Rensselaer Polytechnic Institute President Shirley Ann Jackson To Participate in 2014 World Economic Forum

January 20, 2014


Rensselaer Polytechnic Institute President Shirley Ann Jackson will join other global leaders in government, business, academe, media, and the arts at the World Economic Forum (WEF) 2014 Annual Meeting in Davos, Switzerland. This year’s meeting, titled “The Reshaping of the World: Consequences for Society, Politics and Business,” will be held January 22 - 25, 2014.

“There is no place in the world where so many stakeholders of our global future assemble, all united by the mission of improving the state of the world,” said Klaus Schwab, founder and executive chairman of the World Economic Forum, in announcing the agenda for the session.

“Working across disciplines and sectors and regions, we must build a stronger innovation ecosystem —  to address the great challenges and opportunities of our time in energy security, health, food, water, and national security and the linked challenges of climate change and allocation of scarce resources,” President Jackson says. 

“We live in a data-driven, Web-enabled, supercomputer-powered, globally interconnected world. The world is awash in data. It is the most potent new natural resource of our time. The challenge for businesses, governments, and educational institutions is how best to prepare and align ourselves to harness the full capacity of these new tools and technologies for the good, and to prepare the next generation to succeed and lead in this new data-driven world,” she said.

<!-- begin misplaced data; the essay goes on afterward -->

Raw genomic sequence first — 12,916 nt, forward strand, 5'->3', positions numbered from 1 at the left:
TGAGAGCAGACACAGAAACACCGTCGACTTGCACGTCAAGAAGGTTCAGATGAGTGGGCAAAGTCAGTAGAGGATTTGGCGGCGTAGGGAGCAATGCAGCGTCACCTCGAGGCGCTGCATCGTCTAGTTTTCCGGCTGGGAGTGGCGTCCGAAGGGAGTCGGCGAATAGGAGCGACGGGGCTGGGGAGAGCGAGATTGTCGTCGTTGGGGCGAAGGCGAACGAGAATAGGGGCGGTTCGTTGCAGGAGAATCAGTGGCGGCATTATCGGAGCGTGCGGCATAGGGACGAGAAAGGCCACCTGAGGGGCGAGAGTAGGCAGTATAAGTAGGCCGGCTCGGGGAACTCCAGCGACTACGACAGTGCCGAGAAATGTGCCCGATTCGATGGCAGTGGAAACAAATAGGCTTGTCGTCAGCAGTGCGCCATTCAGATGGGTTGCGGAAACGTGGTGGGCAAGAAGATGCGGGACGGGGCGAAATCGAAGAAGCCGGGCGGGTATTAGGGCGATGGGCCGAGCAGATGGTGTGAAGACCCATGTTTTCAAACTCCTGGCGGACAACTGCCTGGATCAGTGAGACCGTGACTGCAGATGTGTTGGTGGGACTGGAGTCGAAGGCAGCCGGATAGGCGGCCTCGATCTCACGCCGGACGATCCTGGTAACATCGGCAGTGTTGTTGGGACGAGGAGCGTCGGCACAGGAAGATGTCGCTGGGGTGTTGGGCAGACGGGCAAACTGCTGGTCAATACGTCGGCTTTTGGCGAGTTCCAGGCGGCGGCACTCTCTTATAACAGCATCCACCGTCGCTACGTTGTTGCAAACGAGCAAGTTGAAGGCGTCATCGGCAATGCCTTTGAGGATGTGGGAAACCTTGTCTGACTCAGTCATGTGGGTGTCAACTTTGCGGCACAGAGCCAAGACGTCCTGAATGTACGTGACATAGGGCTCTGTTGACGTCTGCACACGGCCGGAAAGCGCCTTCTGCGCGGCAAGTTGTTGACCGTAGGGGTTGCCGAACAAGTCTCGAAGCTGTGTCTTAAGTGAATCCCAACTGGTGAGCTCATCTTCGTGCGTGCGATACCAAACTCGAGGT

“The World Economic Forum’s annual meeting offers an unparalleled opportunity to set the goals and enhance the interconnections that can help strengthen our various and collective institutions as we work to meet the challenges and tap the opportunities before us,” President Jackson said. 

President Jackson, a member of the WEF Science Advisory Committee and the WEF-USA Board, will moderate a discussion on the societal, economic, and technological forces reshaping manufacturing globally, moderate a discussion on future energy solutions required to power transportation, and facilitate a conversation on the art and science of matter with Nobel Laureate Dr. Dan Shechtman.  

She also will participate in discussions with the Global University Leaders Forum (GULF) on finding new approaches to critical global challenges — such as energy, health, water, and financial security, and new paradigms for universities of the future.

The World Economic Forum describes itself as “an independent international organization committed to improving the state of the world by engaging business, political, academic, and other leaders of society to shape global, regional, and industry agendas.”

Discussions during this year’s WEF annual meeting will focus on (1) Disruptive innovation: how scientific breakthroughs and technological forces are radically transforming the way we live, learn, communicate, and collaborate, (2) Inclusive Growth: How to generate more resilient and equitable growth in the midst of widening inequality, (3) Society’s New Expectations: what can be done to reverse the widespread erosion of confidence in business and government leaders in the wake of the financial crisis? And (4) A World of 9 Billion: how can both mature and emerging economies embark on a more sustainable path to development?